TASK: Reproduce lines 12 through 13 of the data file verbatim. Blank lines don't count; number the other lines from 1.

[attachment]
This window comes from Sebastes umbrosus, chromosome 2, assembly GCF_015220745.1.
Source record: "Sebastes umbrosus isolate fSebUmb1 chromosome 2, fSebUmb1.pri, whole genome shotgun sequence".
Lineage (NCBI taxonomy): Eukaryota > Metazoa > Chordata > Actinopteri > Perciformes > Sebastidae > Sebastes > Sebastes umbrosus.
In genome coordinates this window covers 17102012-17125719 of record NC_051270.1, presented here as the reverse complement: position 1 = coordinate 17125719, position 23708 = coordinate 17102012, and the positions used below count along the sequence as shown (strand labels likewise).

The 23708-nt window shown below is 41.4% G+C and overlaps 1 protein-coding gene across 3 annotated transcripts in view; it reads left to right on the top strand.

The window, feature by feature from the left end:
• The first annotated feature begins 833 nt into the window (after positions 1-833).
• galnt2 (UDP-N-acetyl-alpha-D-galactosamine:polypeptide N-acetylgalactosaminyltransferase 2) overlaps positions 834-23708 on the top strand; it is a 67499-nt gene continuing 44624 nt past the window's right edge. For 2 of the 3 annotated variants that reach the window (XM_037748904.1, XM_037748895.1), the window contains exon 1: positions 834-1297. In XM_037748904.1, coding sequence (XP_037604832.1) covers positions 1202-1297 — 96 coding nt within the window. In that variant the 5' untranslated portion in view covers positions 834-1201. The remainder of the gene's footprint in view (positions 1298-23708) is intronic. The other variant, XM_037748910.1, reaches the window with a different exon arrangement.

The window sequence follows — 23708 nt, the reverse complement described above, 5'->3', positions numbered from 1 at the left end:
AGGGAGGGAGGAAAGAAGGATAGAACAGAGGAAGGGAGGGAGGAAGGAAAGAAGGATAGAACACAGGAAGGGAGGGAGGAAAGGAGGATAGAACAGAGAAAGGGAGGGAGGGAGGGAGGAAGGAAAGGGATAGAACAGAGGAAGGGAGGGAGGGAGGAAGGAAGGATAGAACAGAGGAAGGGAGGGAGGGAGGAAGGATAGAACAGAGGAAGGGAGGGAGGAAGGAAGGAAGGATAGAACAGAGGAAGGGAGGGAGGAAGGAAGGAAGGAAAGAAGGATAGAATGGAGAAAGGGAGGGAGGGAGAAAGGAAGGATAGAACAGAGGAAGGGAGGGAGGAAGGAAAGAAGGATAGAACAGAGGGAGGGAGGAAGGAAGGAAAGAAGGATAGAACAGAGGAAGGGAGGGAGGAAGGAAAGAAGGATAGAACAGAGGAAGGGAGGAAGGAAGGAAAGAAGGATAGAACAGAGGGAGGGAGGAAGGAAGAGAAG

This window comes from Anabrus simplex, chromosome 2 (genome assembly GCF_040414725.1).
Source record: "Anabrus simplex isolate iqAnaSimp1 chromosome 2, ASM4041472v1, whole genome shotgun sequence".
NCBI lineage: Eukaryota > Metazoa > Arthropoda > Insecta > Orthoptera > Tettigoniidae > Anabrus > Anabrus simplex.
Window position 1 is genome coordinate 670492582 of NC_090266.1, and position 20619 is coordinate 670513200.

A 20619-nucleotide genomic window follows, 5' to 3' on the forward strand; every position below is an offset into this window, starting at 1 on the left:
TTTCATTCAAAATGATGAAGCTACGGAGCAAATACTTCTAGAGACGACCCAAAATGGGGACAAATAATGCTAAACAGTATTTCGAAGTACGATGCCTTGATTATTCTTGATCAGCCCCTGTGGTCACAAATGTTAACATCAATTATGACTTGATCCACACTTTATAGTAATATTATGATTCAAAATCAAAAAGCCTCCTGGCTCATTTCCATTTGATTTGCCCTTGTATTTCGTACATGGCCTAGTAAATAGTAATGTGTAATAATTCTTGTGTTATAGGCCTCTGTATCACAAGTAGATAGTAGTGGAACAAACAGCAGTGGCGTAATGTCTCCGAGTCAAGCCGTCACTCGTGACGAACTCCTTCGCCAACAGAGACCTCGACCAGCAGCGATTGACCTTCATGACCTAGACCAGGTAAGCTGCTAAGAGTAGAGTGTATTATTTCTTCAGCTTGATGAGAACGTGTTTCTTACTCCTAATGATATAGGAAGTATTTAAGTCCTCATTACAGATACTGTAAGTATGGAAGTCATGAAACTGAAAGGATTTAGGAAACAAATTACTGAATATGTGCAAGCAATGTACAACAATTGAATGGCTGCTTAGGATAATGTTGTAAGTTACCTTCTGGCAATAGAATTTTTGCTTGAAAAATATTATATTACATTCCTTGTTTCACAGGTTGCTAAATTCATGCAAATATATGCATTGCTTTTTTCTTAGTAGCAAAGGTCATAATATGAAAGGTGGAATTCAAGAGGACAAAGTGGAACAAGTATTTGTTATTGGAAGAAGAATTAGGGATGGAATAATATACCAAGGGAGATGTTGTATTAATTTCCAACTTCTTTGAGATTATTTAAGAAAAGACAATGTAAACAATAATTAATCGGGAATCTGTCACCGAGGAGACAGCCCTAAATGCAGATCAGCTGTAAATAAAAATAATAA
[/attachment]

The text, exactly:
Source record: "Anabrus simplex isolate iqAnaSimp1 chromosome 2, ASM4041472v1, whole genome shotgun sequence".
NCBI lineage: Eukaryota > Metazoa > Arthropoda > Insecta > Orthoptera > Tettigoniidae > Anabrus > Anabrus simplex.